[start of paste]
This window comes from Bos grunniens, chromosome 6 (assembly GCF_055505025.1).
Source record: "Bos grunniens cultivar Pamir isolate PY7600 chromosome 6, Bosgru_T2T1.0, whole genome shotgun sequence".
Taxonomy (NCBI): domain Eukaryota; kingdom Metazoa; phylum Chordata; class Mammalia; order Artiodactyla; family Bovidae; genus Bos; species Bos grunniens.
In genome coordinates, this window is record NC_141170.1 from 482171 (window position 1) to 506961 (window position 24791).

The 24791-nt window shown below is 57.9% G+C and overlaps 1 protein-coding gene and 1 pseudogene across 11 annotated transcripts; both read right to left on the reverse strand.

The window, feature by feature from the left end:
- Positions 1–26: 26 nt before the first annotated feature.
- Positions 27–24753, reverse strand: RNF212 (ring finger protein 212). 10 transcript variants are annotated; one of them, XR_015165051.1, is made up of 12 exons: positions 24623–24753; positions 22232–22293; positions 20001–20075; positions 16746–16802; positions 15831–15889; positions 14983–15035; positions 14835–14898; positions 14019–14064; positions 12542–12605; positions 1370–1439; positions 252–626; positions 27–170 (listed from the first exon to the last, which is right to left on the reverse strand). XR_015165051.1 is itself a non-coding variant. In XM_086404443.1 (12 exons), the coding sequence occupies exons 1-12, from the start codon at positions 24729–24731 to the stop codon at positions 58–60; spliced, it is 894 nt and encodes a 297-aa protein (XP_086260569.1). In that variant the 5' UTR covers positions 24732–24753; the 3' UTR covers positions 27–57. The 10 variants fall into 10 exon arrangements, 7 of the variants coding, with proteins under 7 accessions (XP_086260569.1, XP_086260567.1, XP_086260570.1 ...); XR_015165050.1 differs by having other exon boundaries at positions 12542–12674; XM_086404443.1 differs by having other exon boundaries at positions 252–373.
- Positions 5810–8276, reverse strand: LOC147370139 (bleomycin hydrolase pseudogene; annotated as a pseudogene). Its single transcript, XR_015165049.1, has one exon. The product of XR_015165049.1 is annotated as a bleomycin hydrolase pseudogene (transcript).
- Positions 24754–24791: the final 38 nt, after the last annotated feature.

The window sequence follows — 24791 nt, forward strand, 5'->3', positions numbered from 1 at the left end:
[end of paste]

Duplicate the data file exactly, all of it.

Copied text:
This window comes from Bos grunniens, chromosome 6 (assembly GCF_055505025.1).
Source record: "Bos grunniens cultivar Pamir isolate PY7600 chromosome 6, Bosgru_T2T1.0, whole genome shotgun sequence".
Taxonomy (NCBI): domain Eukaryota; kingdom Metazoa; phylum Chordata; class Mammalia; order Artiodactyla; family Bovidae; genus Bos; species Bos grunniens.
In genome coordinates, this window is record NC_141170.1 from 482171 (window position 1) to 506961 (window position 24791).

The 24791-nt window shown below is 57.9% G+C and overlaps 1 protein-coding gene and 1 pseudogene across 11 annotated transcripts; both read right to left on the reverse strand.

The window, feature by feature from the left end:
- Positions 1–26: 26 nt before the first annotated feature.
- Positions 27–24753, reverse strand: RNF212 (ring finger protein 212). 10 transcript variants are annotated; one of them, XR_015165051.1, is made up of 12 exons: positions 24623–24753; positions 22232–22293; positions 20001–20075; positions 16746–16802; positions 15831–15889; positions 14983–15035; positions 14835–14898; positions 14019–14064; positions 12542–12605; positions 1370–1439; positions 252–626; positions 27–170 (listed from the first exon to the last, which is right to left on the reverse strand). XR_015165051.1 is itself a non-coding variant. In XM_086404443.1 (12 exons), the coding sequence occupies exons 1-12, from the start codon at positions 24729–24731 to the stop codon at positions 58–60; spliced, it is 894 nt and encodes a 297-aa protein (XP_086260569.1). In that variant the 5' UTR covers positions 24732–24753; the 3' UTR covers positions 27–57. The 10 variants fall into 10 exon arrangements, 7 of the variants coding, with proteins under 7 accessions (XP_086260569.1, XP_086260567.1, XP_086260570.1 ...); XR_015165050.1 differs by having other exon boundaries at positions 12542–12674; XM_086404443.1 differs by having other exon boundaries at positions 252–373.
- Positions 5810–8276, reverse strand: LOC147370139 (bleomycin hydrolase pseudogene; annotated as a pseudogene). Its single transcript, XR_015165049.1, has one exon. The product of XR_015165049.1 is annotated as a bleomycin hydrolase pseudogene (transcript).
- Positions 24754–24791: the final 38 nt, after the last annotated feature.

The window sequence follows — 24791 nt, forward strand, 5'->3', positions numbered from 1 at the left end: